NEW YORK (Reuters) - Bristol-Myers Squibb Co and Johnson & Johnson plan to jointly develop experimental treatments for hepatitis C in a market worth billions of dollars.
The drugs being developed by the two companies work by blocking different proteins than those attacked by traditional treatments for the serious liver disease, which is caused by infection with the hepatitis C virus.
Bristol-Myers said on Friday its drugs daclatasir (BMS-790052) and its NS5A replication complex inhibitor would be tested in combination with a NS3 protease inhibitor called TMC435 being developed by J&J’s Tibotec pharmaceuticals unit.
Beginning in the first half of 2012, the medicines will be tested in various combinations in patients with genotype 1, the most common and most difficult-to-treat viral strain of hepatitis C.
J&J currently has the European rights to distribute Incivo (telaprevir), one of the most promising new hepatitis C treatments on the market. The recently approved drug, which can nearly double prior cure rates, was developed and is sold in the United States by Vertex Pharmaceuticals under the brand name Incivek.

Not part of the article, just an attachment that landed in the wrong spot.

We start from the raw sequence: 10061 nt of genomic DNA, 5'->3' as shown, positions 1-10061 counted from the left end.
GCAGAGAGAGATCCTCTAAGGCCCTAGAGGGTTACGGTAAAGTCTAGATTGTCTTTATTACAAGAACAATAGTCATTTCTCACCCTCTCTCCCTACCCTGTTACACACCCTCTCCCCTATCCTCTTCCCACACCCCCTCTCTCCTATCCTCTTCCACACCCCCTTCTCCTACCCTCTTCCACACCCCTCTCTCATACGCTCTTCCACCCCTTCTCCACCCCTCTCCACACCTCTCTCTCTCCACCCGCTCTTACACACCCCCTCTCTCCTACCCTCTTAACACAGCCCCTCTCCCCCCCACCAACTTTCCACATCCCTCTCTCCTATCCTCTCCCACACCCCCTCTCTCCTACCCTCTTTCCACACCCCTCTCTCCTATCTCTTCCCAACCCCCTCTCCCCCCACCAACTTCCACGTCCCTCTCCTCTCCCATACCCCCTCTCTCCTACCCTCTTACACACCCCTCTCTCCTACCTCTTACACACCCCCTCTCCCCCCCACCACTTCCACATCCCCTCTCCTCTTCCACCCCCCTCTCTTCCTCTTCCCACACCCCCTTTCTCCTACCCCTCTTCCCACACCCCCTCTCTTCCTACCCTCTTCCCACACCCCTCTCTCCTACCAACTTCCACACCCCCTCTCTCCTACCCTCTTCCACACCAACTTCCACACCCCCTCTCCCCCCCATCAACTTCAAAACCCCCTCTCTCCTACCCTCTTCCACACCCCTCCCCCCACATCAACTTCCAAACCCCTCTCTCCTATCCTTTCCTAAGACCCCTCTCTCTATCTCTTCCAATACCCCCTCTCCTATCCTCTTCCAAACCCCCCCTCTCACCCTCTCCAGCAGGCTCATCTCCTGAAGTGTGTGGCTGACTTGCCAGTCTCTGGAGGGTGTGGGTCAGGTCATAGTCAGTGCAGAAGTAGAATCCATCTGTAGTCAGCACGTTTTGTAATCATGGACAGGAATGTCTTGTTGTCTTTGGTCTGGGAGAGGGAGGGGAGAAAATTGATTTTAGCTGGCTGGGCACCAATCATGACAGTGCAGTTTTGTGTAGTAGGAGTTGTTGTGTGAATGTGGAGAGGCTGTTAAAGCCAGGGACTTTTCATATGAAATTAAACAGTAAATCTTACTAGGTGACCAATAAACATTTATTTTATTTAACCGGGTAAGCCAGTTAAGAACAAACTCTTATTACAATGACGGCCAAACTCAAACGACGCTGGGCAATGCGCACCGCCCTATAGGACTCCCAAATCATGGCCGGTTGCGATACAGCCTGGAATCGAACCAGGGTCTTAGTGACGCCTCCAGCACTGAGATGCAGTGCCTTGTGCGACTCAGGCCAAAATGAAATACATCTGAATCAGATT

Any drug that comes out of the Bristol/J&J collaboration would likely be a rival to the Vertex medicine, which is taken in combination with the older drugs ribavirin and pegylated interferon.
Several companies are racing to develop hepatitis C treatment regimens that do not include interferon, which causes severe flu-like symptoms and leads many patients to discontinue or avoid treatment.
Pharmasset Inc, which is being acquired by Gilead Sciences Inc and Abbott Laboratories, are among the companies developing promising all oral, interferon-free treatments for hepatitis C, a market some analysts have said could be worth $20 billion by 2020.
Reporting by Ransdell Pierson and Bill Berkrot; Editing by Derek Caney